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Benedict Arnold Betrays His Country

Within weeks after his marriage to Peggy Shippen, a loyalist, Benedict Arnold contacted the British.  Soon he began to provide key information to them.

Meeting with John André, his wife's friend, Arnold continued with his plan to give-up West Point, a strategically significant American fort (of which he was recently appointed commander).  He asked his own friend, Joshua Hett Smith, to travel with André. 

Smith was prosecuted for his involvement in the alleged spy mission.  The court martial against him (a procedure Smith contested since he was a civilian, not a member of the military) is set forth in Volume 6 of American State Trials

John Davison Lawson, editor of the work, provides the following summary of the trial against Smith:

That he aided and assisted Arnold there was no doubt; this he confessed and some facts of his conduct were never cleared up, especially his refusal to go back with Andre to the Vulture.  The reasons he assigned were improbable and his attempts at an explanation only drew a deeper shade over his candor.  But as it was not satisfactorily proved that he had any knowledge of Arnold's traitorous designs, he was acquitted by the Court.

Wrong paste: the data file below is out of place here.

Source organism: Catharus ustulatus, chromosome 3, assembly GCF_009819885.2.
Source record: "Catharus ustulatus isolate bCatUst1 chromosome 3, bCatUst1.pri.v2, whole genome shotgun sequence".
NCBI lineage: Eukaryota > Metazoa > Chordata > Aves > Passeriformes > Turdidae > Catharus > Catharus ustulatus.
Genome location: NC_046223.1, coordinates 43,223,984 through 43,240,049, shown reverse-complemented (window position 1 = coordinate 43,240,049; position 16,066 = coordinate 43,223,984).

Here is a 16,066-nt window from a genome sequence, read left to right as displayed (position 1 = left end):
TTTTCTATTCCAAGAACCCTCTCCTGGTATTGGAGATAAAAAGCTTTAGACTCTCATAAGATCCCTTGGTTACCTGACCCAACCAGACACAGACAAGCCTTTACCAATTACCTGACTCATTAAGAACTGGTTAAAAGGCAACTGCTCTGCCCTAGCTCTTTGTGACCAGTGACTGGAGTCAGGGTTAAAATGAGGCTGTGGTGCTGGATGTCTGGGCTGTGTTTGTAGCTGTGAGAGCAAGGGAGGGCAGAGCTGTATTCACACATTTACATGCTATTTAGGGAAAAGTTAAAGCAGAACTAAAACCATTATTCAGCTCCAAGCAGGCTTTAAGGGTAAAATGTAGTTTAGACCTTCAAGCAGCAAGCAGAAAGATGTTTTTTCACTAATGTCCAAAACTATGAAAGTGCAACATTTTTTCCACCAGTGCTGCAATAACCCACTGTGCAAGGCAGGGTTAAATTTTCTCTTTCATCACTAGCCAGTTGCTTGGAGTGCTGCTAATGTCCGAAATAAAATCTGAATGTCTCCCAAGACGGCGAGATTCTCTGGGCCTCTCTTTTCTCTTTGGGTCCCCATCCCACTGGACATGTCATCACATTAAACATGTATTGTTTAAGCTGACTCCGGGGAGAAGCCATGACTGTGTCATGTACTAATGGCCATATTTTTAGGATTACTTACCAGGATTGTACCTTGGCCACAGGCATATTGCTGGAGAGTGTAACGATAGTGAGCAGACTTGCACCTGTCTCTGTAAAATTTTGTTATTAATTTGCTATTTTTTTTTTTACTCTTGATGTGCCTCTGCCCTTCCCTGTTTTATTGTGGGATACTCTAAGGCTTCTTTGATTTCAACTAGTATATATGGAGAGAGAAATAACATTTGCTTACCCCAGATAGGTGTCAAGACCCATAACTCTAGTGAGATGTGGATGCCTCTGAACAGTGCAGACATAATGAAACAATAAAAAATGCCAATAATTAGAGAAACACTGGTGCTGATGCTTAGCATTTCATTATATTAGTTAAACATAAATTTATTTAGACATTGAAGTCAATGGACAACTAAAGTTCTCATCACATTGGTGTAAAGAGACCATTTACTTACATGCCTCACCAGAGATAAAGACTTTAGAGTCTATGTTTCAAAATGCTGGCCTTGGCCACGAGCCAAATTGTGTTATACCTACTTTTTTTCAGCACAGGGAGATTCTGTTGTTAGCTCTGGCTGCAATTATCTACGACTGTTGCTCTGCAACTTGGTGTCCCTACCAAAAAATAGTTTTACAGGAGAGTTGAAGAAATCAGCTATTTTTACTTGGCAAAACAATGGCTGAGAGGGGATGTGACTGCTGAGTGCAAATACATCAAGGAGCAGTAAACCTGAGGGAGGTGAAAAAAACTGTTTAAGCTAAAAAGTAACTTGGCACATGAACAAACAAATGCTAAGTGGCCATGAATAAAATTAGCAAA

The opinion of the court, found at page 513 of American State Trials (Volume VI), was based - in part - on Benedict Arnold's status as an American Major General at the time of Smith's dealings with him.  As Smith had argued, on his own behalf:

He then urged that General Arnold was actually a major general in the American service, at the very time he was engaged in the combination specific in the charge, and that he could not have had any agency, without the sanction and direction of Arnold; and the evidence clearly showed that the whole proceedings of the prisoner were in obedience to the instructions of General Arnold...he had no knowledge whatever of Arnold's real plans, but had acted throughout in good faith.  (American State Trials: A Collection of the Important and Interesting Criminal Trials Which Have Taken Place in the United States, from the Beginning of Our Government to the President Day, Volume VI, pages 512-513 - edited by John Davison Lawson and published, in 1916, by F.H. Thomas Law Book Co.)

Following his acquittal by the military tribunal, Smith was also threatened by a civilian trial from which he was convinced he could not escape death by hanging.  Richard J. Koke tells the story in his 1947 book entitled Accomplice to Treason (which was reissued, in 1973, with the title Accomplice in Treason).


Media Credits

Clip from the A&E Biography on Benedict Arnold, "Triumph and Treason," which aired in 1995.  Online, courtesy YouTube.

 

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